According to a report by the World Bank, Kiswahili and English are not the best-suited languages to determine the development of children.
Although these are the official languages in Kenya, the report suggests that mother tongue is better placed when it comes to determining the development of a child before s/he joins school.
Therefore assessments of children in either Kiswahili or English may not fully depict a clear picture of the child’s progress.
The report also reveals that when a child is growing up, s/he is likely to grasp the language that the primary caregiver (the mother) speaks- the first language, L1 also known as the child’s mother tongue.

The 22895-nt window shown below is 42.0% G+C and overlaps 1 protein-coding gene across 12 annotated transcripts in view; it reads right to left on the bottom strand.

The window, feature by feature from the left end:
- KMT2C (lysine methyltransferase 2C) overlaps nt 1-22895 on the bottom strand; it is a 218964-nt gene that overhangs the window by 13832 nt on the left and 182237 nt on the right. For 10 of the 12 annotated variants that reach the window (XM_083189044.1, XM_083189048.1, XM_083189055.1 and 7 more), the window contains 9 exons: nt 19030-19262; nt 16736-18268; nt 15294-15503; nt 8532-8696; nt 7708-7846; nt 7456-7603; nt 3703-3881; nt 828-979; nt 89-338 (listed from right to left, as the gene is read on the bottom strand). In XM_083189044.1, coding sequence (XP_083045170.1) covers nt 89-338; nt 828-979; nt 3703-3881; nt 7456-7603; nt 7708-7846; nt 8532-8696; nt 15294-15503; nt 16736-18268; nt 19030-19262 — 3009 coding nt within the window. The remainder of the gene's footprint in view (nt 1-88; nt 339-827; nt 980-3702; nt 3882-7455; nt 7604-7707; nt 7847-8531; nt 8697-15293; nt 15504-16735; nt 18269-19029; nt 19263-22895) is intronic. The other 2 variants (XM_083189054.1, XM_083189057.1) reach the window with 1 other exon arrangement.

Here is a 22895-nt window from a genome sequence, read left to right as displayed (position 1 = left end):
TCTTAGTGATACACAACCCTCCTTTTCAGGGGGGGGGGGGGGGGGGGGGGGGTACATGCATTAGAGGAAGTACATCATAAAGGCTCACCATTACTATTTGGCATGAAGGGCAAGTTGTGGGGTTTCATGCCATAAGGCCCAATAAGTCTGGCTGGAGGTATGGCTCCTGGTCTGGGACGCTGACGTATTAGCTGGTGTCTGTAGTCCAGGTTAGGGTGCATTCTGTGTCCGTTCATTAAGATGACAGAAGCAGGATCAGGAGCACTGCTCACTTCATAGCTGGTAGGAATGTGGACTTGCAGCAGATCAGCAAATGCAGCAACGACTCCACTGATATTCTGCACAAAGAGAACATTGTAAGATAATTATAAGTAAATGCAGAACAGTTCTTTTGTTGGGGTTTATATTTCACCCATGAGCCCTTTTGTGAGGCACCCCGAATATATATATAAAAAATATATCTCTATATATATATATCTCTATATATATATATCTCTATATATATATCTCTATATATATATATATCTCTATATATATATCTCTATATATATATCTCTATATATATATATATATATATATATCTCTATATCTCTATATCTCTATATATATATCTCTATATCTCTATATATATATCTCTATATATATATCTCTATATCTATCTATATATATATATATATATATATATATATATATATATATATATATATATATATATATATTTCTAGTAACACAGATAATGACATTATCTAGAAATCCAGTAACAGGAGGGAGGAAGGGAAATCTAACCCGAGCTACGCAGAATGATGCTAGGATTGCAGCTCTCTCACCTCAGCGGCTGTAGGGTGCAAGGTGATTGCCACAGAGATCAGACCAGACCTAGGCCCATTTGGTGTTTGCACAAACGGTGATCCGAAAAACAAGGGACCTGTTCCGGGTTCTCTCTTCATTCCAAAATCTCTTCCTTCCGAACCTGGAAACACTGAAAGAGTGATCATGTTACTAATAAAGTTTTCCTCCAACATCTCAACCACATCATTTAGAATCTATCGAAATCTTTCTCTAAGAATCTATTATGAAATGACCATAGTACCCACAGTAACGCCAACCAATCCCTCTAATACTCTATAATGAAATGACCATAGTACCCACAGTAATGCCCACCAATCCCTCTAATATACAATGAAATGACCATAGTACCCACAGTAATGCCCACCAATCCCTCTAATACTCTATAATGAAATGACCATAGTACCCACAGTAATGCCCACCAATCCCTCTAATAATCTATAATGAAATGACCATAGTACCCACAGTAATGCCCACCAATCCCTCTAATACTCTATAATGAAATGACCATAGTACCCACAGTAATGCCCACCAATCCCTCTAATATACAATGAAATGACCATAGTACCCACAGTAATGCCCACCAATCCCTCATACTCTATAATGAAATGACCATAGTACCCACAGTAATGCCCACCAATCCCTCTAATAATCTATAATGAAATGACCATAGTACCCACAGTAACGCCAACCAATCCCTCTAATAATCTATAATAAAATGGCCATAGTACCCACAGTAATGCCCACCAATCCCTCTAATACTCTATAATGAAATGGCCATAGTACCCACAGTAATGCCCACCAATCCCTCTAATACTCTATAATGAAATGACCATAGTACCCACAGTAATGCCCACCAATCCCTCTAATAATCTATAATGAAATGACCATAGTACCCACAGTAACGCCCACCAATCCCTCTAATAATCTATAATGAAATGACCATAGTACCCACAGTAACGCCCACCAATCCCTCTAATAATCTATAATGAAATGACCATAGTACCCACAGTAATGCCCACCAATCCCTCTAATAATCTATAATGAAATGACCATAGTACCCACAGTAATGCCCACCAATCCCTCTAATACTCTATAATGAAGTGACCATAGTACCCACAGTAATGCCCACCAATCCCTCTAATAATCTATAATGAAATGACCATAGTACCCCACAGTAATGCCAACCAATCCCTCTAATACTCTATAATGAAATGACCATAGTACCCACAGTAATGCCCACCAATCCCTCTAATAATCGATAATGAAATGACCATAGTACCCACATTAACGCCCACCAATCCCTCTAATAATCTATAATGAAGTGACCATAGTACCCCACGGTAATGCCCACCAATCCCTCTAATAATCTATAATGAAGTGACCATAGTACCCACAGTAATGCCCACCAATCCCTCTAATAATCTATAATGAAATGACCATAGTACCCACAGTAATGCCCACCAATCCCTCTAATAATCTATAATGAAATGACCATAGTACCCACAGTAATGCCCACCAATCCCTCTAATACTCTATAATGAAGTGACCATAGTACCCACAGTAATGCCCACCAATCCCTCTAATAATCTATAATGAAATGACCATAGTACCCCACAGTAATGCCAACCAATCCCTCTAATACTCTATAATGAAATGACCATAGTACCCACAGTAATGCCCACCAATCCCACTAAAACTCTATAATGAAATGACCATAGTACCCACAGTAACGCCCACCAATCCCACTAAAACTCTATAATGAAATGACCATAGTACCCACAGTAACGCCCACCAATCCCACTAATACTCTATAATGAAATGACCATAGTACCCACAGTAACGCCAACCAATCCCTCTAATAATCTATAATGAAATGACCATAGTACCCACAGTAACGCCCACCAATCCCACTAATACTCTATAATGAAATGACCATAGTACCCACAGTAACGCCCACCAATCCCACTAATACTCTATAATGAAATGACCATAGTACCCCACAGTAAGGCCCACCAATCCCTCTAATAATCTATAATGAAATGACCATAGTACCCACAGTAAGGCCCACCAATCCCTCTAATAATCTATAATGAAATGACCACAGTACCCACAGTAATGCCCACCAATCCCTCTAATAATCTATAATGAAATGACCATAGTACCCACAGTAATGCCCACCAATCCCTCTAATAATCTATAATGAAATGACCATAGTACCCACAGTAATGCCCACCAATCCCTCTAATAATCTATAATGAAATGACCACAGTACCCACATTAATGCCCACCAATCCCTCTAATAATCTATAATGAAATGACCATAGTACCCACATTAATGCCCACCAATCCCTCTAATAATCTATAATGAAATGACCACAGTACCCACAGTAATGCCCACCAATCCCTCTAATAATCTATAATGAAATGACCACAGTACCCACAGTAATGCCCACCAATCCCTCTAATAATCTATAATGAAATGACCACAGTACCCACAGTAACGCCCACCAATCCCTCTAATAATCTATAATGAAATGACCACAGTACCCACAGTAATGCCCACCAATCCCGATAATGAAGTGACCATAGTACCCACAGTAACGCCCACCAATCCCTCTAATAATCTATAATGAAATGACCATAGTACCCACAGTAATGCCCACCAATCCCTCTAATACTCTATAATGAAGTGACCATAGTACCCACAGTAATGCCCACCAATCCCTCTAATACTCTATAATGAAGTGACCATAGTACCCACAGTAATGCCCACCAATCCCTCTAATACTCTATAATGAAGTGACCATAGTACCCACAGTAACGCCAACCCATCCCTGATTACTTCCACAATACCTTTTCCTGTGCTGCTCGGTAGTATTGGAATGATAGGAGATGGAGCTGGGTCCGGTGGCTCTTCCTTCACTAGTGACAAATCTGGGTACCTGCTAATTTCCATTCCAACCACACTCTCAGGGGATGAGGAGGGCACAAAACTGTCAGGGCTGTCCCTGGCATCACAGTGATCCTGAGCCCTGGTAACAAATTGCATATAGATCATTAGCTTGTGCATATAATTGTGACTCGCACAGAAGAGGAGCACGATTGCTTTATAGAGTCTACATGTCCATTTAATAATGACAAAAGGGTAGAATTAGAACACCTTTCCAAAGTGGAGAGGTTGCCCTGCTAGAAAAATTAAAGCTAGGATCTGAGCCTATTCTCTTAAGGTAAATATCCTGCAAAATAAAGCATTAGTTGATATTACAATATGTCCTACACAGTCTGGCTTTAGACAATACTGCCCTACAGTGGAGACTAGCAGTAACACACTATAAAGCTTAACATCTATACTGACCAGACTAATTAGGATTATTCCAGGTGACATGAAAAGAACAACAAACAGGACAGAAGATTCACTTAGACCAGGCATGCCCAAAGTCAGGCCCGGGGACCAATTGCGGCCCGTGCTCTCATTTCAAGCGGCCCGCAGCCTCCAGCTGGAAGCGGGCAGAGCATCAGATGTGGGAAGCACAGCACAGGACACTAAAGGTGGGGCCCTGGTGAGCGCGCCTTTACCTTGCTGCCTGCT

This means that these children are less likely to get exposed to English since most of the neighbours speak in the child’s mother tongue.
The report’s finding is based on a study which was conducted in Homabay and Kisumu on September 2015.
The study also aimed at understanding the performance of children on receptive vocabulary tests in mother tongue versus official languages.
13 children who took part in the assessment could answer the questions given in English.
Six children responded in Swahili. The rest, 297 which translates into 58% answered in more than one language.
It was further noted that the number of children who could answer in a single language decreased with age.
Children answered more expressive words in Luo, followed by English then Kiswahili.
The use of Swahili decreased slightly with the respondents’ age.
Even the youngest of all preferred their mother tongue to English and Kiswahili.
The question is, should we examine our children in the mother tongue?